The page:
There was no turning back to Rainy Pass, so we pressed on to Harts Pass, the last road before Canada. We knew that Mike was going to be testing the road on the 3rd in preparation for picking us up at the end of our journey. Our new goal was not to hike the 70 miles we had left to get to the border and back, rather to hike the 10 miles to get to Harts Pass by the 3rd to catch Mike on the trial run.

We only made it 4.6 miles that day, despite the exertion. We reached what was supposed to be the last water source we would come across until after Harts Pass but it was buried under 3 feet of snow and nowhere to be found. The steep mountainside was no place to set up camp so we hiked a few more minutes and passed the alleged water source to set up camp.

Having a tarp tent in the snow posed an issue. We were going to have to dig out until we hit solid ground. David started shoveling snow aside while I put my gear down and ran 50 feet north along the trail. Stomping and packing it down, I wanted to ensure we could find the trail in the morning as it was for sure going to keep snowing all night.

After I blazed our path for the next day, I joined David in clearing out our tent site and collecting snow to melt for hot tea and dinner that night. Melting and boiling snow takes a lot more fuel than its liquid counterpart so we knew that it was not a viable option and I worried about not having enough water once we made it to Harts Pass. We needed enough for at least one more full day and night.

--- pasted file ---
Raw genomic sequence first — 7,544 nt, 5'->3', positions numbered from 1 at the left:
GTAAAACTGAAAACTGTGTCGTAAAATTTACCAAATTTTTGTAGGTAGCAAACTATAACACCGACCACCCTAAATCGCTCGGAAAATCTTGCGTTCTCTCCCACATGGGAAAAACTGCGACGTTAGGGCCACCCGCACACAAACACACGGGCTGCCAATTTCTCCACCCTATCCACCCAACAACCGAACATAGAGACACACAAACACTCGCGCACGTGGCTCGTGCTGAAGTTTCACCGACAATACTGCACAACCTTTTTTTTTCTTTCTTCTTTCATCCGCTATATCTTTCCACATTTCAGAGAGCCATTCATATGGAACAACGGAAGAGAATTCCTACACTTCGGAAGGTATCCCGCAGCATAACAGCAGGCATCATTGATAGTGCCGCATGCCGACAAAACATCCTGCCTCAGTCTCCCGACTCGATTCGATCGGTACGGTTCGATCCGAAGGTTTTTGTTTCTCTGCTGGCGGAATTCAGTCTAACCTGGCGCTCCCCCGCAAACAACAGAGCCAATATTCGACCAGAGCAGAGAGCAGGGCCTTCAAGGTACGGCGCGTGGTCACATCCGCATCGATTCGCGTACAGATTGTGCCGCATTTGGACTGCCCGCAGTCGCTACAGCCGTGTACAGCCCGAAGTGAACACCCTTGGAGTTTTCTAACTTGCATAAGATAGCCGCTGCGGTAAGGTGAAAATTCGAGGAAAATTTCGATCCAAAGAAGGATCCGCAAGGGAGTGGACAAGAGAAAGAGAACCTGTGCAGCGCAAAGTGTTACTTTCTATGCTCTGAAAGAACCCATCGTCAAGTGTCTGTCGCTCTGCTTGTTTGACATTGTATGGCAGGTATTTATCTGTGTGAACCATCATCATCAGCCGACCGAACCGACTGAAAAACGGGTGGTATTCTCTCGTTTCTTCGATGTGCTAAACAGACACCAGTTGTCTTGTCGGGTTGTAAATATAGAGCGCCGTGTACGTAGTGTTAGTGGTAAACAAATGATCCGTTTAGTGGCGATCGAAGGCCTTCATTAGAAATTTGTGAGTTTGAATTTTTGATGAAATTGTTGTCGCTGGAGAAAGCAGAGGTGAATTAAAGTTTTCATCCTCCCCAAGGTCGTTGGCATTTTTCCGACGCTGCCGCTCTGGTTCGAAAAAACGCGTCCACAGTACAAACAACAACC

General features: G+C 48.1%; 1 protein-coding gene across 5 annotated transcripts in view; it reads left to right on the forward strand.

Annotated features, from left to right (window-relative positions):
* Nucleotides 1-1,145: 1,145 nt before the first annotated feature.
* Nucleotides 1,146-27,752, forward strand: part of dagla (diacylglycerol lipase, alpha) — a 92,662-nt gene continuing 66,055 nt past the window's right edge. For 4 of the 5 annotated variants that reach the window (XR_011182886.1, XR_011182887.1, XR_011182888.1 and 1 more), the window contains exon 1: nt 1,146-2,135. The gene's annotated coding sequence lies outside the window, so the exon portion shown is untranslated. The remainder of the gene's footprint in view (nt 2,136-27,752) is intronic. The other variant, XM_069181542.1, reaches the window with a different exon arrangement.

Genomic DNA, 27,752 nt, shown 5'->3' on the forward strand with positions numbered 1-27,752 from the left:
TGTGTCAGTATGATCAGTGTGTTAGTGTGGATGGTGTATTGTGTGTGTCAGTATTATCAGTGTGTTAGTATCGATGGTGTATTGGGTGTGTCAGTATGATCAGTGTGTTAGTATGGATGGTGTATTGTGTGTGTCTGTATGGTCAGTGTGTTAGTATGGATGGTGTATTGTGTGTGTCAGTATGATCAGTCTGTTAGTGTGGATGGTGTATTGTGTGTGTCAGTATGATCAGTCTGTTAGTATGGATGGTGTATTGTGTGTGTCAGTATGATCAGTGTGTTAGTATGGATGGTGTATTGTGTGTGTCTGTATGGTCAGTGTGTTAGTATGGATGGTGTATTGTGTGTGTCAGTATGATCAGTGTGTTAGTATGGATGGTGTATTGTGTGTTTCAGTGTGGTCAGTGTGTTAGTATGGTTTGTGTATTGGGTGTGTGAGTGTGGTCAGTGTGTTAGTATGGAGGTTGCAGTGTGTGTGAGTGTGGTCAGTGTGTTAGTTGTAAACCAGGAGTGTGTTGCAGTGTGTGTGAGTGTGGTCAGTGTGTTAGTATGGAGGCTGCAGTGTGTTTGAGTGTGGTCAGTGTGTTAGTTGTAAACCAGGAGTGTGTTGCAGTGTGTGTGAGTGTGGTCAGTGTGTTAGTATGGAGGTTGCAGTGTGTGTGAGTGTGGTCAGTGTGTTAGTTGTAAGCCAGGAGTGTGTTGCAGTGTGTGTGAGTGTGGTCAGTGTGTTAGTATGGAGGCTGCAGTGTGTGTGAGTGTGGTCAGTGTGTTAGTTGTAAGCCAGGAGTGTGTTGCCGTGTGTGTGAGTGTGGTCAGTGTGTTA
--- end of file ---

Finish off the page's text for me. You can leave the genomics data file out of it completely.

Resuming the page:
The next morning we had a new challenge… our shoes and our pant bottoms were frozen solid. We knew that if we started off frozen, we would be setting ourselves up for hypothermic conditions so we had to take the time to defrost. We literally put our frozen shoes and clothes on and stayed under our sleeping bag, after several minutes, we would lift the bag and steam would stream up to the roof of the tent, it was working and we were getting closer to being back on the trail for the day.